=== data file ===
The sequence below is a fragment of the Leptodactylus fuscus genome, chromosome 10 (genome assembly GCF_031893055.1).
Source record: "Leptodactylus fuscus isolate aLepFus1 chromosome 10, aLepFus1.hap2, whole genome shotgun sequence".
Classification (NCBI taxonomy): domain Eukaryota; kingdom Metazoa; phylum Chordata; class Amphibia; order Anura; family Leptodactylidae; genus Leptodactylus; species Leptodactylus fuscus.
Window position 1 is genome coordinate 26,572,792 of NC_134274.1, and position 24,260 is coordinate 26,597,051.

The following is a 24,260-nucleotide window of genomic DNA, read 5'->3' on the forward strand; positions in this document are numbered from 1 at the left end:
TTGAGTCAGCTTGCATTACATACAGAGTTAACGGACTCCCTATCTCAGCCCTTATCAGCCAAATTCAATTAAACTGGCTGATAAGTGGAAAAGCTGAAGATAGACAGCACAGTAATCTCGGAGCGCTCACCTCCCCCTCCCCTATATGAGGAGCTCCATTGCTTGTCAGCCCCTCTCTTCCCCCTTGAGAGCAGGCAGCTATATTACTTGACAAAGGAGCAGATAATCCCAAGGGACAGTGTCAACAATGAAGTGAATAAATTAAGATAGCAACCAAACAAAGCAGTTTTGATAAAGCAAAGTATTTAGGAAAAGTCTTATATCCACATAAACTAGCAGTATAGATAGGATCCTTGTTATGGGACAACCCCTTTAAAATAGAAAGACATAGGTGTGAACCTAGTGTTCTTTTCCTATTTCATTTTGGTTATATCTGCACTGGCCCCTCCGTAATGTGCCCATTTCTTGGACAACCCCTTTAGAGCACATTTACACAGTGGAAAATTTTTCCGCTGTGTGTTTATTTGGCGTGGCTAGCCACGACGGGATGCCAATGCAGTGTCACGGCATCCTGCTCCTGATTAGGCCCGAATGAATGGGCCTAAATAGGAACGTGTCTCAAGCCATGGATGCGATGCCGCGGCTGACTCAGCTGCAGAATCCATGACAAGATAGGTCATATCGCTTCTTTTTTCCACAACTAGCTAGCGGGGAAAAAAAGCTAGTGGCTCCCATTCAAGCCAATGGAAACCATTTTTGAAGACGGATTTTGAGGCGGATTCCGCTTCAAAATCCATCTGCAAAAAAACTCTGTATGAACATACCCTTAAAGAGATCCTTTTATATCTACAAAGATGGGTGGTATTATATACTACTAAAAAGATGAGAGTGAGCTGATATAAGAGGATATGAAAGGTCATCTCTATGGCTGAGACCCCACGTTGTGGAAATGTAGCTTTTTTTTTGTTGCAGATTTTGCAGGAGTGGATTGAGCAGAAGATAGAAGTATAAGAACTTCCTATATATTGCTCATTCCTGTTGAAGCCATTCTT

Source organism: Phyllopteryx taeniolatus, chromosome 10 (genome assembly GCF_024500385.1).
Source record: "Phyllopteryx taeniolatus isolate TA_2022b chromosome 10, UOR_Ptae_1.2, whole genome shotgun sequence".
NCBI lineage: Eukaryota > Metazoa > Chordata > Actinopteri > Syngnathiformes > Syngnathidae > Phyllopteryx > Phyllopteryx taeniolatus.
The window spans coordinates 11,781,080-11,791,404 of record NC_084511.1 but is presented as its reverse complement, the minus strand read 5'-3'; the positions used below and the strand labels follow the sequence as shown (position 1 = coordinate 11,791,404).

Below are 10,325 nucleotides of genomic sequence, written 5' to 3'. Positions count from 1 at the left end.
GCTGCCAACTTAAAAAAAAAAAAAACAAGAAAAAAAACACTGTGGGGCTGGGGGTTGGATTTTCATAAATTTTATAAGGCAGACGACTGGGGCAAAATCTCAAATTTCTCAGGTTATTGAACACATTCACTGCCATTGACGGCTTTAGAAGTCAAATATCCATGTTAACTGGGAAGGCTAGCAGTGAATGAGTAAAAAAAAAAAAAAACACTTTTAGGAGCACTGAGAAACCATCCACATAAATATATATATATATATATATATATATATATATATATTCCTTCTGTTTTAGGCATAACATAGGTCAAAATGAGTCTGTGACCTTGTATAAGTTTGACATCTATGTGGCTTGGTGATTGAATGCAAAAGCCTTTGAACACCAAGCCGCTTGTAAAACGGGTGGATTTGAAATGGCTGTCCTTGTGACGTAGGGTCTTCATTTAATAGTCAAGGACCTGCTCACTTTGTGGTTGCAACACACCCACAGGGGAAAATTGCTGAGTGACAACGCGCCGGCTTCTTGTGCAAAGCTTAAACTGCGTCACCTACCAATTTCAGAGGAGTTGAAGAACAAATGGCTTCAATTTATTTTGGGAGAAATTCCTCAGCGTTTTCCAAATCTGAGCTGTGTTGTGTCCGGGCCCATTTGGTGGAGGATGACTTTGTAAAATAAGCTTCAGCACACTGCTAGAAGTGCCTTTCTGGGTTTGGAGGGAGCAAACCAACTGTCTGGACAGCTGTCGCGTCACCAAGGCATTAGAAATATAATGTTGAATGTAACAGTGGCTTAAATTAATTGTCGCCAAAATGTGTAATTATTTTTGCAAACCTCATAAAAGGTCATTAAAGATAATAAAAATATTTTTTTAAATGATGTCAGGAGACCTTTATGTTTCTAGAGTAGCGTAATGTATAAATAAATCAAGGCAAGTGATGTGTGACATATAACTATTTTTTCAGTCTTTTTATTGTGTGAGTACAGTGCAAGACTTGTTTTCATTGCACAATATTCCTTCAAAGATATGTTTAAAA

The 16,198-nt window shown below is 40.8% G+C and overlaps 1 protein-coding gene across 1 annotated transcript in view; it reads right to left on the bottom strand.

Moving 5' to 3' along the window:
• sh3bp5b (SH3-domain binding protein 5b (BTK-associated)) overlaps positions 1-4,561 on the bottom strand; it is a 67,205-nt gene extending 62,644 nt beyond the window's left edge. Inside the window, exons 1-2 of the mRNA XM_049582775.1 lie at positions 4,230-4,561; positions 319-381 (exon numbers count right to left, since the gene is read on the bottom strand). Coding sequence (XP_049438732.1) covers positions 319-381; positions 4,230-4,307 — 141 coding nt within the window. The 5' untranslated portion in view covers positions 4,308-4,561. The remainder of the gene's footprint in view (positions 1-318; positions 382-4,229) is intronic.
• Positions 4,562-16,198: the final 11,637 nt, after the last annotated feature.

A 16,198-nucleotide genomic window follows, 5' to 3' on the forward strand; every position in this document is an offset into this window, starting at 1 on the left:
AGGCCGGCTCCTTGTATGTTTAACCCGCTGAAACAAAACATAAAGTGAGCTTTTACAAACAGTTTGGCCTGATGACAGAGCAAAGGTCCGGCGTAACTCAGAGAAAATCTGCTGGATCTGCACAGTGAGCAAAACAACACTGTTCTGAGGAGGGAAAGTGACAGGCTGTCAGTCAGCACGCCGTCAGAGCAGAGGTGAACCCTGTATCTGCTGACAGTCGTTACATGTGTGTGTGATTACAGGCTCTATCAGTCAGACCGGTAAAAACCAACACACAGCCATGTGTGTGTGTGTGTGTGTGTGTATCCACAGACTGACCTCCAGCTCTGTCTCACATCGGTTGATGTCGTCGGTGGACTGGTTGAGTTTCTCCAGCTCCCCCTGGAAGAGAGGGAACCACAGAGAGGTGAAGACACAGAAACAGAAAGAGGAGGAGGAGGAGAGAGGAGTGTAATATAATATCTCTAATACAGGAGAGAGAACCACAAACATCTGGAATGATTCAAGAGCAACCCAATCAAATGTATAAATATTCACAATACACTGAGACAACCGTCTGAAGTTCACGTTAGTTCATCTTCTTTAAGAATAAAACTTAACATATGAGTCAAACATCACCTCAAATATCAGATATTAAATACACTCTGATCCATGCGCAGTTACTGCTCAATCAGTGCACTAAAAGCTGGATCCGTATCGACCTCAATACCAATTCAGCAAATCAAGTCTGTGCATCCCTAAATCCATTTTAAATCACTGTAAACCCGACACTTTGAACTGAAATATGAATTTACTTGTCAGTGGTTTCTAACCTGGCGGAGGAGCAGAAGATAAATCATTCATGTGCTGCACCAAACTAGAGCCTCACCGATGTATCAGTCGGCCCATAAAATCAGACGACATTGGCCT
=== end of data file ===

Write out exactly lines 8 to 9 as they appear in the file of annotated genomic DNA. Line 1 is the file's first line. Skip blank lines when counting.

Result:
Source record: "Phyllopteryx taeniolatus isolate TA_2022b chromosome 10, UOR_Ptae_1.2, whole genome shotgun sequence".
NCBI lineage: Eukaryota > Metazoa > Chordata > Actinopteri > Syngnathiformes > Syngnathidae > Phyllopteryx > Phyllopteryx taeniolatus.